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Sex and the City (of Rome). 3

Borghese Hermaphroditus, Louvre. Fair use

Italian version

So far we have wandered about Roman sexuality trying to understand 1) how remote it is from contemporary sexuality and 2) why everything has radically changed in the West since those times.

The first question seems clear. The Romans were very different and fancifully enjoyed pleasures and sex even though they tried not to be dominated by them (see our earlier post on ancient teachings.)

How different they were finds further evidence in statues like the famous Borghese Hermaphroditus shown above and kept at the Louvre Museum in Paris, especially when we think that these statues were very common in the Greco-Roman world. A hermaphroditus is actually a transsexual.

Can you imagine today a VIP’s living room offering the view of a marble transsexual to guests? Well, apart from a few eccentric artistic milieus, I think even open-minded people would be a bit puzzled, wouldn’t they.

The second question is more difficult. I believe that the Christian religion bears some responsibility, although I acknowledge that sexual pleasure & love are tremendous forces to the extent that they can be a social problem to be handled no matter the culture or epoch we live in.

As the Spanish philosopher Fernando Savater put it, we like sex too much, it therefore being potentially dangerous and unproductive, with every society trying to regulate it in a way or another.

Puritanism in its broad meaning, however, (eg loving only what is not pleasurable,) is to be condemned in my view even if it can push us to extremely hard work (puritanism was seen, no need to remind it, as a factor of development in areas of the United States according to Max Weber’s theories – if my memory is not faltering.)

lupaottimigut1.jpg

As always it is a matter of right measure. The Romans achieved great things (like the Anglo-Saxons did) and worked hard to attain them but lived pleasantly and were (mostly) not puritanical (in the early Republic they were.)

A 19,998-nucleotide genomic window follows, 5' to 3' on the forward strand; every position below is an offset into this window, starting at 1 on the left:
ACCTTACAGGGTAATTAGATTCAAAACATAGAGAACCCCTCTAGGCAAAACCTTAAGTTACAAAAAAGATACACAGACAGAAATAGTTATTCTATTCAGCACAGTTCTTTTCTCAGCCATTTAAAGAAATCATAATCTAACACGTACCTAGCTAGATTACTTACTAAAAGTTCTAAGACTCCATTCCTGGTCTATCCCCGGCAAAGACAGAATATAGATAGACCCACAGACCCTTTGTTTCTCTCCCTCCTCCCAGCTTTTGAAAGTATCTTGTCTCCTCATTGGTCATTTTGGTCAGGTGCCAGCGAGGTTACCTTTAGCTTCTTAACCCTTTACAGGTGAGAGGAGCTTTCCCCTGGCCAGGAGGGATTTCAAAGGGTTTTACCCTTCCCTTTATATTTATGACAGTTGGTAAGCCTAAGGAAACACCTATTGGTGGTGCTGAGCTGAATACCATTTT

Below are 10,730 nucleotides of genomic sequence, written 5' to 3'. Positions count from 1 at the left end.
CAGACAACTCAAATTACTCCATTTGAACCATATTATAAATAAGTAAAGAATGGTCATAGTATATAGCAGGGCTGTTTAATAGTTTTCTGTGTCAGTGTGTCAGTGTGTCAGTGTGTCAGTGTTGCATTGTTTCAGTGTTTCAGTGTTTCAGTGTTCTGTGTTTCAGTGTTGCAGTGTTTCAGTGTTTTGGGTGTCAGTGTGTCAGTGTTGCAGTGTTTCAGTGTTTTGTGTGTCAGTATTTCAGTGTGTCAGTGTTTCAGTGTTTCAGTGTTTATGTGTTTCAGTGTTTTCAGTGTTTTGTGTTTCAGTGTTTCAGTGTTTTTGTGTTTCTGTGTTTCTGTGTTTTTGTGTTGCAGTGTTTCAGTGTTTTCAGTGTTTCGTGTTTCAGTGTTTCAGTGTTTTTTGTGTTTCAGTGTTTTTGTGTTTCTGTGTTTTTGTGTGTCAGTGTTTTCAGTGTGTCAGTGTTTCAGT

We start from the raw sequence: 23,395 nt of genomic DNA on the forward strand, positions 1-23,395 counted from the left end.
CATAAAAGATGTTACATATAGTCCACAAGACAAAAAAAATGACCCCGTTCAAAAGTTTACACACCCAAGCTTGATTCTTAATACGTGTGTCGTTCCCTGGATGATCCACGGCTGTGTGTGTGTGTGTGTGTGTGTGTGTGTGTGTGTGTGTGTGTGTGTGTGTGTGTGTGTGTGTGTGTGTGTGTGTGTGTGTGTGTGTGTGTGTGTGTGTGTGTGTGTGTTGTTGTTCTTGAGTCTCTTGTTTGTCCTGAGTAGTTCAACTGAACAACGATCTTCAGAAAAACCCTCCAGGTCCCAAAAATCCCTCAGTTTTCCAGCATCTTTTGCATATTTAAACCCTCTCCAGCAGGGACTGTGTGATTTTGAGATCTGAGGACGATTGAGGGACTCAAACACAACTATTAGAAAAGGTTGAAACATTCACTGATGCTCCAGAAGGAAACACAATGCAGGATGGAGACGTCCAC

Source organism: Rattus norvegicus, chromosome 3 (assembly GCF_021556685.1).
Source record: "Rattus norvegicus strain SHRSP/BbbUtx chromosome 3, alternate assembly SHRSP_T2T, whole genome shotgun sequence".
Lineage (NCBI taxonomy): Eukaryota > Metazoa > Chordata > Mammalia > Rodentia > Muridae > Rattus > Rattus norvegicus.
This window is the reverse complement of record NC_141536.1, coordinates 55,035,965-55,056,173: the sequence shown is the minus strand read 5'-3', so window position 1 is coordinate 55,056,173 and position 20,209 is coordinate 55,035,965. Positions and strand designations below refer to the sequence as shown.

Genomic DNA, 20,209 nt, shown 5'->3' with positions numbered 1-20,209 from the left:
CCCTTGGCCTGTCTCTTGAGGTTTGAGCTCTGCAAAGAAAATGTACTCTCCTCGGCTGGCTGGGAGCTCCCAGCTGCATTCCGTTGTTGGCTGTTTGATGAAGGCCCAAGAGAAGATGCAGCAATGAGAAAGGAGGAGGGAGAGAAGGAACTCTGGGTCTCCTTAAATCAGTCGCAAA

Therefore it is not by chance the Latin folks originated from them (Italy, France, Portugal, Spain etc.) tend to savour life with taste, refinement and joy, this incidentally also being a reason why the Italian and the French ways of life are getting attractive and represent today a school (not the only one) of savoir vivre in the West.

Thing being Latin folks are more or less taught since they were babies to cultivate beauty and all it implies.

It is so simple,
as simple and beautiful
as a Greek temple.

Their ancestors in fact, our Ancient Romans, didn’t just eat (as many Anglo-Saxons do, though progress is evident): they invented a highly refined culinary art. Equally, they didn’t just reproduce themselves (as many Christian fanatics do): they invented forms of refined eroticism which allowed them to live a fuller life.

Is it wrong? Is it right?

Should beauty in all its forms be a main part of our life?

A full answer is more coomplicated than it seems, but I definitely think it is right.

Yes, I conclusively think it is right, my sweet readers. Oh I really don’t have many doubts about that.

ψ

Related posts:

Sex and the city (of Rome) 1
Sex and the city (of Rome) 2

Sex and the city (of Rome) 4
Sex and the city (of Rome). A Conclusion.

Caesar, Great Man (and Don Juan)

About Man of Roma

I am a man from Rome, Italy. I’m 60 and a Roman since many generations. In my blog, manofroma.wordpress.com, I’m writing down my meditations. The idea behind it all is that something 'ancient' is still alive in the true Romans of today, of which few are left.

6 responses »

  1. Pingback: Sex and the city (of Rome). A conclusion? « Man of Roma

  2. Pingback: Caesar, Great Man (and Don Juan) « Man of Roma

  3. …Why all American women went crazy for Elvis Presley … who came from the south of the USA, an area marked by some influence of the Spanish and the French..

    Nope. Presley was the first to admit that his major influences were the blacks, or negroes as was the proper word then. Of course, many people now say he “stole” their music, but since he was always so honest about it, and since artists always “steal” from one another, that’s not fair. What he did was make the earthiness and sexuality of The Blues okay for young white women and men to enjoy…although their parents radically disapproved.

    Latin culture ain’t got nothin’ to do with it, sorry. In American popular music, it’s all about the European mingling with the African, with the latter usually taking the lead in innovation.

    Reply
  4. @lichanos

    I cannot but yield to your superior knowledge on this stuff :-)

    PS
    Although I was referring more to the person and his ways, and less to the music. It was only a feeling. But of course the reason for his success was the music, no doubt, so I guess I’m wrong.

    You probably were commenting on *this post*.

    Reply
  5. Yes, that post…

    …I was referring more to the person and his ways, and less to the music.
    As for the person, I think it was his swinging hips that were his main attraction. This too, was directly copied from black performers. Compare him to his white contemporaries, and the contrast in sexual energy is amazing.

    When he appeared on the Ed Sullivan TV show, they only showed him from the wasit up! Really!!

    Reply

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